between journalist, academics and policy makers?
David Levy,Trustee, The Conversation UK and Senior Research Associate,
Reuters Institute for the Study of Journalism, University of Oxford
13:50 Chair leads discussion with speakers & audience Q&A
Fran Abrams, Chief Executive, Education Media Centre. The centre is a charity run by journalists and dedicated to 'making evidence make news.' It aims to help build a stronger, more evidence-based education system by ensuring good research has a high profile in the media. Fran began reporting on education for the Birmingham Post and Mail in 1988, and went on to be Education Correspondent of the Sunday Times, the Sunday Correspondent, the Sunday Telegraph and the Independent. She later worked as Westminster Correspondent of the Independent, and for 15 years was part of the reporting team on BBC Radio 4’s File on 4 programme. In addition to her work with the Education Media Centre she now writes articles on education for The Guardian and other publications. Her six published books include three on education: Seven Kings, published by Atlantic Books in 2006, Learning to Fail, published by Routledge in 2010, and Refugee Education, published by Routledge in 2020.
Professor Catherine Barnard is Deputy Director, UK in a Changing Europe, a non-partisan think tank which does research and provides information about all aspects of Brexit. She is Professor of EU law and Employment Law and senior tutor and fellow of Trinity College, Cambridge. She is a member of the European Commission funded European Labour Law Network (ELLN). She has appeared extensively on the main media channels - BBC, ITV and Sky - as well as some of the more specialist programmes such as Law in Action, Woman's Hour and the Briefing Room. She has also written for the Guardian and the Telegraph, and has her own podcast, 2903cb, and blogs on Brexit, mainly for the http://ukandeu.ac.uk/. She has given evidence to numerous select committees on the legal issues connected with Brexit, immigration and the European Union (Withdrawal) Act.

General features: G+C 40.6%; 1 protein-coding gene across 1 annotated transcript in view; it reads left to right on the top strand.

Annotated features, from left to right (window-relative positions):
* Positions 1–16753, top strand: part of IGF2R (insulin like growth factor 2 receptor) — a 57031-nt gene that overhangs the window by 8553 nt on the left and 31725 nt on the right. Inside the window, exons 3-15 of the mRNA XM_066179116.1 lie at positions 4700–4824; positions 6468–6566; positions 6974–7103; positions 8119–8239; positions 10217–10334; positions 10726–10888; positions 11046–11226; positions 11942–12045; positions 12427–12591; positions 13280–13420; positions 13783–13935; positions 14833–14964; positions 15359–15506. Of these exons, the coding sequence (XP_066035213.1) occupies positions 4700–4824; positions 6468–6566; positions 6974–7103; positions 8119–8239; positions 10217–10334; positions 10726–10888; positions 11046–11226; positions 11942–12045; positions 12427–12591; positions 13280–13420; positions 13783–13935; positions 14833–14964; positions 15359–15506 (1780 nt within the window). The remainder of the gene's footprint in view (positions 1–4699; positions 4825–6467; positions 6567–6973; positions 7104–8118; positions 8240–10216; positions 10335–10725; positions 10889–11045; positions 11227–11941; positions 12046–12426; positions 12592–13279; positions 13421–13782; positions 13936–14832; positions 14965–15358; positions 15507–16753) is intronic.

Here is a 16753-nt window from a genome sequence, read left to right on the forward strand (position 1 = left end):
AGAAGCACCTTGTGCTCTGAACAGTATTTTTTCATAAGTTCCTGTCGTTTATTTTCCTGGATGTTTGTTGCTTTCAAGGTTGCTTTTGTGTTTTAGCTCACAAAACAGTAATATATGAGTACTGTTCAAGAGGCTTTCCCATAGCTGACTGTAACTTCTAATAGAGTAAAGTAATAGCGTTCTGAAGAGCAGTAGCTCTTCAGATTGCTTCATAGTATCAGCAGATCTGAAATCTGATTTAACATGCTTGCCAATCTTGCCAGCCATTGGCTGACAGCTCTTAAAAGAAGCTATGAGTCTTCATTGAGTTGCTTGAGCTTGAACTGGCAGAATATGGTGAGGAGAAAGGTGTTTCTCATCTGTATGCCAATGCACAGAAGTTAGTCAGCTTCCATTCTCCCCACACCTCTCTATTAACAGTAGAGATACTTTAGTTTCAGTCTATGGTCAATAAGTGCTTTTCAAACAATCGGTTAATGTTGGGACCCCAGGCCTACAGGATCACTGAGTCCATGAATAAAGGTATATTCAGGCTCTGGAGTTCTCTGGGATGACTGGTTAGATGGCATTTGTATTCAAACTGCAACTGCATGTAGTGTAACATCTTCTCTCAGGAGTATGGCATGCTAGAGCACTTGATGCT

Dr David Levy is Trustee, the Conversation UK. He is currently Senior Research Associate at the University of Oxford's Reuters Institute for the Study of Journalism, following a decade as its director. His career has spanned broadcasting and academia and he has a particular interest in connecting research, policymaking and wider public debate. He previously worked at the BBC as a reporter, editor and Controller Public Policy.
David Walker is Chair at Oxford Health NHS Foundation Trust. After a long career in journalism, including The Economist, The Times and the Guardian, he became director of public reporting at the Audit Commission. Other roles include Head of Policy at the Academy of Social Sciences and chair of the Economic and Social Research Council's methods and infrastructure committee. He is member of council at Royal Holloway, University of London, and an assessor on the sociology panel for 2021 Research Excellence Framework. His latest book, with Polly Toynbee, is The Lost Decade, Britain 2010-20.
Photo by davide ragusa on Unsplash